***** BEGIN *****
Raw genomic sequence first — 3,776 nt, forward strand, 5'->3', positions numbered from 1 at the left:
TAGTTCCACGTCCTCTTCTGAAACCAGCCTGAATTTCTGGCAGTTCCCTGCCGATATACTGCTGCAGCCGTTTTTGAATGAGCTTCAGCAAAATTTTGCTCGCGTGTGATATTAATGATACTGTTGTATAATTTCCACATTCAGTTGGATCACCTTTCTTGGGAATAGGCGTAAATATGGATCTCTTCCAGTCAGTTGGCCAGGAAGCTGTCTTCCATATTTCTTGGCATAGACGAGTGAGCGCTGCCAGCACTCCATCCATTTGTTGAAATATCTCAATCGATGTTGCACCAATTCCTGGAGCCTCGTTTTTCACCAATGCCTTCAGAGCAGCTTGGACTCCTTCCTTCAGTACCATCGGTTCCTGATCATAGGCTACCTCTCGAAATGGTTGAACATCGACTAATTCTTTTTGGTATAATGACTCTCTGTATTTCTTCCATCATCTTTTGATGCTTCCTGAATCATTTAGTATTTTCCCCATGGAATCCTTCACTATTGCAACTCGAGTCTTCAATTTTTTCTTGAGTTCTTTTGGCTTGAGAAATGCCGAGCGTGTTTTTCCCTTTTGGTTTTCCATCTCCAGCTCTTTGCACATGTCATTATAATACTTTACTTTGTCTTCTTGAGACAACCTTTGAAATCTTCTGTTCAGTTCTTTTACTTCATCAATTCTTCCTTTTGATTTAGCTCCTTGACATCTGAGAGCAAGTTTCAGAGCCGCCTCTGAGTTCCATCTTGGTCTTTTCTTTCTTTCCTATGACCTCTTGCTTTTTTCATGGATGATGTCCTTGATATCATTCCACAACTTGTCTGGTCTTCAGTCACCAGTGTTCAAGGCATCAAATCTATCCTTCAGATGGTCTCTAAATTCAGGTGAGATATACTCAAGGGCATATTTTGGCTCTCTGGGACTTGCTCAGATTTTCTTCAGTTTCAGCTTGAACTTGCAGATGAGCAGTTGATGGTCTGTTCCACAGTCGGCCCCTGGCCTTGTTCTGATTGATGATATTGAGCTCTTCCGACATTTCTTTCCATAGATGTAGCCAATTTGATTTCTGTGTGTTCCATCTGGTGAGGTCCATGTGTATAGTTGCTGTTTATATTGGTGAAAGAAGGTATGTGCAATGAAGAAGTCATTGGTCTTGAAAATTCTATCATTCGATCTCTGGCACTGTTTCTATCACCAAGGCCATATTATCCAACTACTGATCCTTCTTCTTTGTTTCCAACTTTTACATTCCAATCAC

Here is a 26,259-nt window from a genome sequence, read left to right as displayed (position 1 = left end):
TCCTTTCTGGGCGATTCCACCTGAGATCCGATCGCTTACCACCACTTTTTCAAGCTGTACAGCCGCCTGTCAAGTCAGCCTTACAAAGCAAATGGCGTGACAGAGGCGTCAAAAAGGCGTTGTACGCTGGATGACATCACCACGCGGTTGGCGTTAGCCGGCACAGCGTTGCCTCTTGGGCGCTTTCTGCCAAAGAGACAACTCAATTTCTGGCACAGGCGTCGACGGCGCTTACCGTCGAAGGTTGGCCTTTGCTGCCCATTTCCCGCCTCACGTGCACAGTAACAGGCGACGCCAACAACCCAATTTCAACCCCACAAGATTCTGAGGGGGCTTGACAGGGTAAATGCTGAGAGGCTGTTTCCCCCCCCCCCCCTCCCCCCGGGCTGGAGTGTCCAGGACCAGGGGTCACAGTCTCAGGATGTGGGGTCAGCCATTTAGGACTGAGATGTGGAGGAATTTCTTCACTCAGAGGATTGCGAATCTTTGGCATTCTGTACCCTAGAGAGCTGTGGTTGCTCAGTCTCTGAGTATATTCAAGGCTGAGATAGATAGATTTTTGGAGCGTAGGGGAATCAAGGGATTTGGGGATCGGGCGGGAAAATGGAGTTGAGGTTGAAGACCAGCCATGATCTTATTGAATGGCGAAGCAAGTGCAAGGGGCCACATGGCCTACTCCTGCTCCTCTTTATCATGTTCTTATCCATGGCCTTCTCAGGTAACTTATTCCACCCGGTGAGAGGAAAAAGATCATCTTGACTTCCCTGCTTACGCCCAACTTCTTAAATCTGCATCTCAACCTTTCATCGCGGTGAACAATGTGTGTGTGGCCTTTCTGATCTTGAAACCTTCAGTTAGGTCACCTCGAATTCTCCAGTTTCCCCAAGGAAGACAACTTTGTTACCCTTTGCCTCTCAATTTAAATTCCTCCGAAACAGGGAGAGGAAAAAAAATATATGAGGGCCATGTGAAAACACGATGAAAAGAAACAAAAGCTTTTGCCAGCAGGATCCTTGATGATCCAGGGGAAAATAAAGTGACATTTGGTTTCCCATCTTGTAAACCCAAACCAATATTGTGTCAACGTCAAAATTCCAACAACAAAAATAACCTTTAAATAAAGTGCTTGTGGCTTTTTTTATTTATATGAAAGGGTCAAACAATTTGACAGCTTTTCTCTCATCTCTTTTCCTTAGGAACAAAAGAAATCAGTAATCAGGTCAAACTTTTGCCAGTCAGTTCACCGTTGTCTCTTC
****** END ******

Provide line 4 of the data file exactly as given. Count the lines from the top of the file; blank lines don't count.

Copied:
TCCTTTCTGGGCGATTCCACCTGAGATCCGATCGCTTACCACCACTTTTTCAAGCTGTACAGCCGCCTGTCAAGTCAGCCTTACAAAGCAAATGGCGTGACAGAGGCGTCAAAAAGGCGTTGTACGCTGGATGACATCACCACGCGGTTGGCGTTAGCCGGCACAGCGTTGCCTCTTGGGCGCTTTCTGCCAAAGAGACAACTCAATTTCTGGCACAGGCGTCGACGGCGCTTACCGTCGAAGGTTGGCCTTTGCTGCCCATTTCCCGCCTCACGTGCACAGTAACAGGCGACGCCAACAACCCAATTTCAACCCCACAAGATTCTGAGGGGGCTTGACAGGGTAAATGCTGAGAGGCTGTTTCCCCCCCCCCCCCTCCCCCCGGGCTGGAGTGTCCAGGACCAGGGGTCACAGTCTCAGGATGTGGGGTCAGCCATTTAGGACTGAGATGTGGAGGAATTTCTTCACTCAGAGGATTGCGAATCTTTGGCATTCTGTACCCTAGAGAGCTGTGGTTGCTCAGTCTCTGAGTATATTCAAGGCTGAGATAGATAGATTTTTGGAGCGTAGGGGAATCAAGGGATTTGGGGATCGGGCGGGAAAATGGAGTTGAGGTTGAAGACCAGCCATGATCTTATTGAATGGCGAAGCAAGTGCAAGGGGCCACATGGCCTACTCCTGCTCCTCTTTATCATGTTCTTATCCATGGCCTTCTCAGGTAACTTATTCCACCCGGTGAGAGGAAAAAGATCATCTTGACTTCCCTGCTTACGCCCAACTTCTTAAATCTGCATCTCAACCTTTCATCGCGGTGAACAATGTGTGTGTGGCCTTTCTGATCTTGAAACCTTCAGTTAGGTCACCTCGAATTCTCCAGTTTCCCCAAGGAAGACAACTTTGTTACCCTTTGCCTCTCAATTTAAATTCCTCCGAAACAGGGAGAGGAAAAAAAATATATGAGGGCCATGTGAAAACACGATGAAAAGAAACAAAAGCTTTTGCCAGCAGGATCCTTGATGATCCAGGGGAAAATAAAGTGACATTTGGTTTCCCATCTTGTAAACCCAAACCAATATTGTGTCAACGTCAAAATTCCAACAACAAAAATAACCTTTAAATAAAGTGCTTGTGGCTTTTTTTATTTATATGAAAGGGTCAAACAATTTGACAGCTTTTCTCTCATCTCTTTTCCTTAGGAACAAAAGAAATCAGTAATCAGGTCAAACTTTTGCCAGTCAGTTCACCGTTGTCTCTTC